by Chris Lowe
An eighth-century Northumbrian monastery at Hoddom has long been postulated on the basis of the sculpture evidence. The excavations at Hoddom give us our first detailed look at how the peripheral areas of an Early Historic high-status settlement were organised and how the settlement, as a whole, was adapted to its local landscape. The excavated buildings, meanwhile, are considered in terms of the local vernacular building tradition, providing insights into how the buildings were used and their appearance.
Dr. Christopher Lowe is co-founder or Headland Archaeology Ltd. With over 25 years professional experience, principally in Scotland, he has worked and published on sites of all periods but specialises in the Early Historic archaeology of North Britain.
The Society of Antiquaries of Scotland gratefully acknowledges funding towards the publication of this volume from Historic Scotland.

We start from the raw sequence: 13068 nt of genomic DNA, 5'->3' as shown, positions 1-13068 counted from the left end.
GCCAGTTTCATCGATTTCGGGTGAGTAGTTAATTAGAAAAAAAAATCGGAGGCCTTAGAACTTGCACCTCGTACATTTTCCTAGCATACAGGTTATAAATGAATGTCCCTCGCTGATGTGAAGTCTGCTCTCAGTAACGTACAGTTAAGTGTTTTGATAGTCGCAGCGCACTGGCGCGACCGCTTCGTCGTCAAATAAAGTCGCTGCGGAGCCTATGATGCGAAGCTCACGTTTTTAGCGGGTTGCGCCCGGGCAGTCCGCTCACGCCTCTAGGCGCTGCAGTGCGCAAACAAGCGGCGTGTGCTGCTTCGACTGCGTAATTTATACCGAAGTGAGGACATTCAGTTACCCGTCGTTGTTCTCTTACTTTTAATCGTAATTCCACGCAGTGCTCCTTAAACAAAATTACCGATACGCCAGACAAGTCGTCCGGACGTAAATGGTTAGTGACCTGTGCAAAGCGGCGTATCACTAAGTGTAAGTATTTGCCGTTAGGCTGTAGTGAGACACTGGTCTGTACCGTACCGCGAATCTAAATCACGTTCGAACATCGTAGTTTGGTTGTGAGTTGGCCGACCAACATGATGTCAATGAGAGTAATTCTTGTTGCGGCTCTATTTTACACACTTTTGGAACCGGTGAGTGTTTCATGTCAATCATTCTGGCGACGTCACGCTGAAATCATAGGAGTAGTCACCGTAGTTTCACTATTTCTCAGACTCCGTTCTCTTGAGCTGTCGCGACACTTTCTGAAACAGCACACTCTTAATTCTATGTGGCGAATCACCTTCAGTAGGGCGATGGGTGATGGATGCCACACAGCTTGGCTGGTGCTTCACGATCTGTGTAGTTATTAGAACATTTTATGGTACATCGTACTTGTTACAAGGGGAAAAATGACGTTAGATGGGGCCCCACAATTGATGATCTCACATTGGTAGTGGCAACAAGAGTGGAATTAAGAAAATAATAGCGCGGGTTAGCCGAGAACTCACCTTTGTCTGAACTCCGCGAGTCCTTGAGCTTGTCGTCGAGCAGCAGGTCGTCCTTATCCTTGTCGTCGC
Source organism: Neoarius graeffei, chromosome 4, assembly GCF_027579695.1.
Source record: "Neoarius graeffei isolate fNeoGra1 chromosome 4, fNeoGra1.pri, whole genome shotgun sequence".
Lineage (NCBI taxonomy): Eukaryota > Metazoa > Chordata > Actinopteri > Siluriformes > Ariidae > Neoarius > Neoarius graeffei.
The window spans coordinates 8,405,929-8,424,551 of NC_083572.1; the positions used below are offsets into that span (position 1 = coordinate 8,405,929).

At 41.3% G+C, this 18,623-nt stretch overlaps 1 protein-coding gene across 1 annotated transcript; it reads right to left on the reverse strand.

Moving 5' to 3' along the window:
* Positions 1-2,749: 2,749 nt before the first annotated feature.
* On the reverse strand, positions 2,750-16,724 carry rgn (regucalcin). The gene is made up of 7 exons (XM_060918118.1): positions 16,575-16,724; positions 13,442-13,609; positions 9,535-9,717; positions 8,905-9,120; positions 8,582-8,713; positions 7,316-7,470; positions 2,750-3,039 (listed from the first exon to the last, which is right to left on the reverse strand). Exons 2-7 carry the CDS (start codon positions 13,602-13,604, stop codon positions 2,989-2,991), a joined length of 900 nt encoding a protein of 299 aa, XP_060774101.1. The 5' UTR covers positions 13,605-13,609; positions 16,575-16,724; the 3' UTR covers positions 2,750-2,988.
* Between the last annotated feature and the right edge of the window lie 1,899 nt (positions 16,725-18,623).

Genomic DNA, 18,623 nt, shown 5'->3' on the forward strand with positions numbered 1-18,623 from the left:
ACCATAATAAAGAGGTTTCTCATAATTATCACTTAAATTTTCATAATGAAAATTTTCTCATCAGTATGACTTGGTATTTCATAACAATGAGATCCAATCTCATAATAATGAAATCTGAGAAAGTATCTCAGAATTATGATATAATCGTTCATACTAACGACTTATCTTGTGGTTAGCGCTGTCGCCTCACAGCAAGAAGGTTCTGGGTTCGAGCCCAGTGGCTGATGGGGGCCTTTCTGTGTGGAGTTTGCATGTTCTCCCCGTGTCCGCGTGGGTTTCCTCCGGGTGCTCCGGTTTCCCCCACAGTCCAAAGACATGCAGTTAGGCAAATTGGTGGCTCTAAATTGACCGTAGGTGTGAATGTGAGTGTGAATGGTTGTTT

Professor Rosemary Cramp – :
An important contribution to early medieval archaeology not just in Scotland but throughout the British Isles … sets a high standard for such work in the future.
Professor Martin Carver (Antiquity) – :
The report resulting from this work must be hailed as one of the best recent early medieval research reports emanating from commercial archaeology in Britain. It is clear, concise, attractively written and illustrated and published in a handsome hardback… This is the new northern British protohistory, told in barns, dryers, re-used Roman dedication slabs and the simple carved stones of early Christianity. The effect is curiously liberating.